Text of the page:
CLICK HERE FOR INDEX PAGE
 
THE HAND VICE
V.Ryan © 2019
 
PDF FILE - CLICK HERE FOR PRINTABLE WORKSHEET
 
A hand vice is extremely useful, when holding sheet metal and thin metal sections. This is especially the case when drilling. A machine vice, is not always the best way of holding materials. Sheet metal / thin sections can ‘spin’ out of machine vice when being drilled, because there is not enough surface area to hold it securely between the jaws. This is dangerous, because spinning sheet metal has the potential to cause serious injury. However, a hand vice is designed for holding thinner materials, with the jaws clamping the top and bottom surfaces (not the edges).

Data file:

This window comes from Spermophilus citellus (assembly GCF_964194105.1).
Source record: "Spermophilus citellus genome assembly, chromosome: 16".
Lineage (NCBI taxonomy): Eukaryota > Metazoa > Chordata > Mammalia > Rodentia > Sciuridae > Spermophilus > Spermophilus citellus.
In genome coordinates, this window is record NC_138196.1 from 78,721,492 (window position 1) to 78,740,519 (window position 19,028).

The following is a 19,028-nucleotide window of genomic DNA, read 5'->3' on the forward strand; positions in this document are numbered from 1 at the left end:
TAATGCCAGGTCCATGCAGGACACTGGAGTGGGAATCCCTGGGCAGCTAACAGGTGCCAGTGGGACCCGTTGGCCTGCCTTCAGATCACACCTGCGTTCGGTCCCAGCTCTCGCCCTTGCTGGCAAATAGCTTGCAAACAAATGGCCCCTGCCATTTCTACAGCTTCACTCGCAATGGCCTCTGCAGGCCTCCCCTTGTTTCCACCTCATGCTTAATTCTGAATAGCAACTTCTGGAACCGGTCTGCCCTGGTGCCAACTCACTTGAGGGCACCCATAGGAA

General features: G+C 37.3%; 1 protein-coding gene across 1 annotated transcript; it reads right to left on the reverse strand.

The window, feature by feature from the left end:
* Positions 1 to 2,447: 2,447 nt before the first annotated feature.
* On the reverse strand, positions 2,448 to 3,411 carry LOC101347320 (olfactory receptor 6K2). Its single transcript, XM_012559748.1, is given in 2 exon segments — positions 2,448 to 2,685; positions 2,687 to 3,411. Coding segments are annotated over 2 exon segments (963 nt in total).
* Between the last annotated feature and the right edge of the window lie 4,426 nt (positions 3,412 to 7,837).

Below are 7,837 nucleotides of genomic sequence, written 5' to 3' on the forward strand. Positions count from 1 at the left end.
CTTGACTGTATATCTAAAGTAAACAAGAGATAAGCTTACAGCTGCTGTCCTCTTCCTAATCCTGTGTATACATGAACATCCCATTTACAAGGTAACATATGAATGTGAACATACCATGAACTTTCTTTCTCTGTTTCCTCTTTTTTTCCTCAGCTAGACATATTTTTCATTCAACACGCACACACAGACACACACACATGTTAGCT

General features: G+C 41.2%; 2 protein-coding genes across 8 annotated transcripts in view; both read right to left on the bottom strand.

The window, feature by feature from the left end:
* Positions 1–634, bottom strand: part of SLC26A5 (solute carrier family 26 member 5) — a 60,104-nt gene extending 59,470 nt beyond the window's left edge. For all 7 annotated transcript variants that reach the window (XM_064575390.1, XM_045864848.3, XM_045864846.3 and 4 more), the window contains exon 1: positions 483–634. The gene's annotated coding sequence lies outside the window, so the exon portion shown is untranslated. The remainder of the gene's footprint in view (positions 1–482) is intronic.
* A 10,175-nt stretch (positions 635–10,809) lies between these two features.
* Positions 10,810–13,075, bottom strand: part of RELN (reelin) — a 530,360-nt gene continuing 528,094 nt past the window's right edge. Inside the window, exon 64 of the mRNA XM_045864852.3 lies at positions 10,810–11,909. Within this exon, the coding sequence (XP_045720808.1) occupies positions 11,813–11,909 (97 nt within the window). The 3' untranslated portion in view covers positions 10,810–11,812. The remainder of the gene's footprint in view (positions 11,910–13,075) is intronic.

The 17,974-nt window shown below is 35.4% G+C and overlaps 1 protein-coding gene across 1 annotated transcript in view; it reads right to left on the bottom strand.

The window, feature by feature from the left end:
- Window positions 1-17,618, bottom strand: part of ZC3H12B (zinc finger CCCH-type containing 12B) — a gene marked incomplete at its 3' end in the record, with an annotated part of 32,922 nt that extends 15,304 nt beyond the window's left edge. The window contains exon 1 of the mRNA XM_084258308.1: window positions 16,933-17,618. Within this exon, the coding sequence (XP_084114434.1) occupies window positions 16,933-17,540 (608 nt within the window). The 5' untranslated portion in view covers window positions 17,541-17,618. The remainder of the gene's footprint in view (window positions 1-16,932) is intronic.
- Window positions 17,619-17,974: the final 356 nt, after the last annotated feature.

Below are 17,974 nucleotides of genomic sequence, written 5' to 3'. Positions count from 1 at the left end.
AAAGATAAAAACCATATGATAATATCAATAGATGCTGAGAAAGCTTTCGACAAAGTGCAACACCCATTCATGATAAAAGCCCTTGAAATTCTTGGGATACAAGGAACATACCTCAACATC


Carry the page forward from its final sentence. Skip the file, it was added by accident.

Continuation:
Quality hand vices are manufactured from cast iron, with machined jaws, hardened and tempered.
 
 
 
 
  To operate the hand vice, loosen the wingnut and the arms will spring apart. Place the metal between the jaws and tighten the wingnut, securing the metal between the jaws.
 
 
 
This diagram below, clearly demonstrates, why a machine vice is not suitable for holding sheet metal whilst drilling. The magnified view shows, the sheet metal bending under pressure, applied by tightening the vice. If drilling goes ahead, the drill bit will slip from the correct position and it is likely that the metal will spin ‘dangerously’ out of the vice.
 
 
 
 
The hand vice, shown below, is one safe way of holding the sheet metal whilst drilling.
The sheet metal is held firmly in the hand vice. It also rests on scrap wood, on the table of the drilling machine.
 
 
 
CLICK HERE FOR EQUIPMENT AND PROCESSES INDEX PAGE
 
Google
 
Web www.technologystudent.com